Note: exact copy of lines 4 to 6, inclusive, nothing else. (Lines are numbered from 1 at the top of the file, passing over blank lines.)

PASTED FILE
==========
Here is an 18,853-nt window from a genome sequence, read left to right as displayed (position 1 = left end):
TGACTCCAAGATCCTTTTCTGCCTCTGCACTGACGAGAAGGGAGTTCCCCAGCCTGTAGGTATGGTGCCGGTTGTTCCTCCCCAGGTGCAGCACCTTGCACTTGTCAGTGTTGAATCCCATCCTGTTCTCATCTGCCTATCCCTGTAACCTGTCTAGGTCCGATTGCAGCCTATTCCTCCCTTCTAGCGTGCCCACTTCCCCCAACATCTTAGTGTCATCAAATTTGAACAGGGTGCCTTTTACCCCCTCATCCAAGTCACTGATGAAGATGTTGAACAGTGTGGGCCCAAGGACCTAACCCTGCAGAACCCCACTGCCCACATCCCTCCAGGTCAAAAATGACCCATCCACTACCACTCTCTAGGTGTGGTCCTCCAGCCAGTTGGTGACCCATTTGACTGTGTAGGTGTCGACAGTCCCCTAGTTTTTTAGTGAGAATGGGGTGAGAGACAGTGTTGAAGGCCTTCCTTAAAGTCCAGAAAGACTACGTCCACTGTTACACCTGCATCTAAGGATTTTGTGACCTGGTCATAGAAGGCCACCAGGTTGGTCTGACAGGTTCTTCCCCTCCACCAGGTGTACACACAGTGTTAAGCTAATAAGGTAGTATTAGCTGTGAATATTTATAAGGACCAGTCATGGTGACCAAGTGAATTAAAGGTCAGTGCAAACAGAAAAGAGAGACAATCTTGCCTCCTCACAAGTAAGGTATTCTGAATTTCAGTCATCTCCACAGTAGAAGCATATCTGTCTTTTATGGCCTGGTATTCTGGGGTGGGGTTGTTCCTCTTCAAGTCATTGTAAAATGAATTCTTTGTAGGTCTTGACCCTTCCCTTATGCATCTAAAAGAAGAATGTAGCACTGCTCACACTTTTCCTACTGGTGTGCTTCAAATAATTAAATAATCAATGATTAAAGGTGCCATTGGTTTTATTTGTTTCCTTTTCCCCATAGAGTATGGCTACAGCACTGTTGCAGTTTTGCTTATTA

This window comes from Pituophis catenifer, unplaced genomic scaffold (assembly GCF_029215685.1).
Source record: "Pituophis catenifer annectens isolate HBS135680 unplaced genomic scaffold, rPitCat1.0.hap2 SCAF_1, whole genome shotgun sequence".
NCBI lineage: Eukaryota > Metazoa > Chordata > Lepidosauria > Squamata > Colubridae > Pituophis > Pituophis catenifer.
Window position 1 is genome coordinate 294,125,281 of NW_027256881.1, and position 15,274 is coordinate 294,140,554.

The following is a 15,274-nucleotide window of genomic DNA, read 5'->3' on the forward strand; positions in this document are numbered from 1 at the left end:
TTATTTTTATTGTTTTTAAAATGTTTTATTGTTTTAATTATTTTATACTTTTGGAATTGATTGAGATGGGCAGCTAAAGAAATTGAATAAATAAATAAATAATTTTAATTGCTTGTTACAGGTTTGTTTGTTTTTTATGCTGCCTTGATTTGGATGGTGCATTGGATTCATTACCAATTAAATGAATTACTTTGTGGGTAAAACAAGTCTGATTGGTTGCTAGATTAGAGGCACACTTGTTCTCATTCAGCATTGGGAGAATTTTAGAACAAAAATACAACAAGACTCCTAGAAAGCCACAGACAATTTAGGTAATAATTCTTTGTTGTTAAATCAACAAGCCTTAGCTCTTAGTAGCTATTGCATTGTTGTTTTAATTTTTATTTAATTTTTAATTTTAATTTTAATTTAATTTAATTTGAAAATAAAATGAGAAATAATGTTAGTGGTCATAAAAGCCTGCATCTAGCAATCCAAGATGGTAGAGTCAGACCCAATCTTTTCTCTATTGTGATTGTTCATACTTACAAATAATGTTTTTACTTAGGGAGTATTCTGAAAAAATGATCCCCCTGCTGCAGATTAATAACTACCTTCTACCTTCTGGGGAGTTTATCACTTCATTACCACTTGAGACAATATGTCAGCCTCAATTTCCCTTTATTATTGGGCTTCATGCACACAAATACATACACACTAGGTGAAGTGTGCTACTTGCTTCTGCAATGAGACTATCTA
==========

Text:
Source record: "Pituophis catenifer annectens isolate HBS135680 unplaced genomic scaffold, rPitCat1.0.hap2 SCAF_1, whole genome shotgun sequence".
NCBI lineage: Eukaryota > Metazoa > Chordata > Lepidosauria > Squamata > Colubridae > Pituophis > Pituophis catenifer.
Window position 1 is genome coordinate 294,125,281 of NW_027256881.1, and position 15,274 is coordinate 294,140,554.